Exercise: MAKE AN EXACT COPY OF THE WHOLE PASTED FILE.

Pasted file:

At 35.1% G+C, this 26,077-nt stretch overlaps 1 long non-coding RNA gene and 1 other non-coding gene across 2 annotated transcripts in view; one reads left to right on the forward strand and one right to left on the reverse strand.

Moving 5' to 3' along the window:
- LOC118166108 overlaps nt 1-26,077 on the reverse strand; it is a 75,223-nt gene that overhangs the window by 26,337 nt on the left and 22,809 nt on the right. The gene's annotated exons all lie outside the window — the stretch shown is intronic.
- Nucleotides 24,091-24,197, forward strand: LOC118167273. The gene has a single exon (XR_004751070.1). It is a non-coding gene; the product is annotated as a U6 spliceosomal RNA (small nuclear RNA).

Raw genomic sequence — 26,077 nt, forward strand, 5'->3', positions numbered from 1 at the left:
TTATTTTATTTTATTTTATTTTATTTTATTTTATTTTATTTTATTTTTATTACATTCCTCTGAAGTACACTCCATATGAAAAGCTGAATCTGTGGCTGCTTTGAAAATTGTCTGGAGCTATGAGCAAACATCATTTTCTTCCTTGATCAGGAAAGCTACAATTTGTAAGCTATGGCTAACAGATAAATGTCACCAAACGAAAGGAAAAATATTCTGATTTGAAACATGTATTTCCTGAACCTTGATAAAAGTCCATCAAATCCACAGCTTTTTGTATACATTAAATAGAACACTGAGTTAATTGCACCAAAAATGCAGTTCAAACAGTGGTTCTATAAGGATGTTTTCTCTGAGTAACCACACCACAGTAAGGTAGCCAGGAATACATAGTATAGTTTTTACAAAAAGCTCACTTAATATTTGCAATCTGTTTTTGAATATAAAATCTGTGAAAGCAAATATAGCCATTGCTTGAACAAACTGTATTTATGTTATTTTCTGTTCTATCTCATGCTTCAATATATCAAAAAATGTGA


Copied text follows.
At 35.1% G+C, this 26,077-nt stretch overlaps 1 long non-coding RNA gene and 1 other non-coding gene across 2 annotated transcripts in view; one reads left to right on the forward strand and one right to left on the reverse strand.

Moving 5' to 3' along the window:
- LOC118166108 overlaps nt 1-26,077 on the reverse strand; it is a 75,223-nt gene that overhangs the window by 26,337 nt on the left and 22,809 nt on the right. The gene's annotated exons all lie outside the window — the stretch shown is intronic.
- Nucleotides 24,091-24,197, forward strand: LOC118167273. The gene has a single exon (XR_004751070.1). It is a non-coding gene; the product is annotated as a U6 spliceosomal RNA (small nuclear RNA).

Raw genomic sequence — 26,077 nt, forward strand, 5'->3', positions numbered from 1 at the left:
TTATTTTATTTTATTTTATTTTATTTTATTTTATTTTATTTTATTTTTATTACATTCCTCTGAAGTACACTCCATATGAAAAGCTGAATCTGTGGCTGCTTTGAAAATTGTCTGGAGCTATGAGCAAACATCATTTTCTTCCTTGATCAGGAAAGCTACAATTTGTAAGCTATGGCTAACAGATAAATGTCACCAAACGAAAGGAAAAATATTCTGATTTGAAACATGTATTTCCTGAACCTTGATAAAAGTCCATCAAATCCACAGCTTTTTGTATACATTAAATAGAACACTGAGTTAATTGCACCAAAAATGCAGTTCAAACAGTGGTTCTATAAGGATGTTTTCTCTGAGTAACCACACCACAGTAAGGTAGCCAGGAATACATAGTATAGTTTTTACAAAAAGCTCACTTAATATTTGCAATCTGTTTTTGAATATAAAATCTGTGAAAGCAAATATAGCCATTGCTTGAACAAACTGTATTTATGTTATTTTCTGTTCTATCTCATGCTTCAATATATCAAAAAATGTGA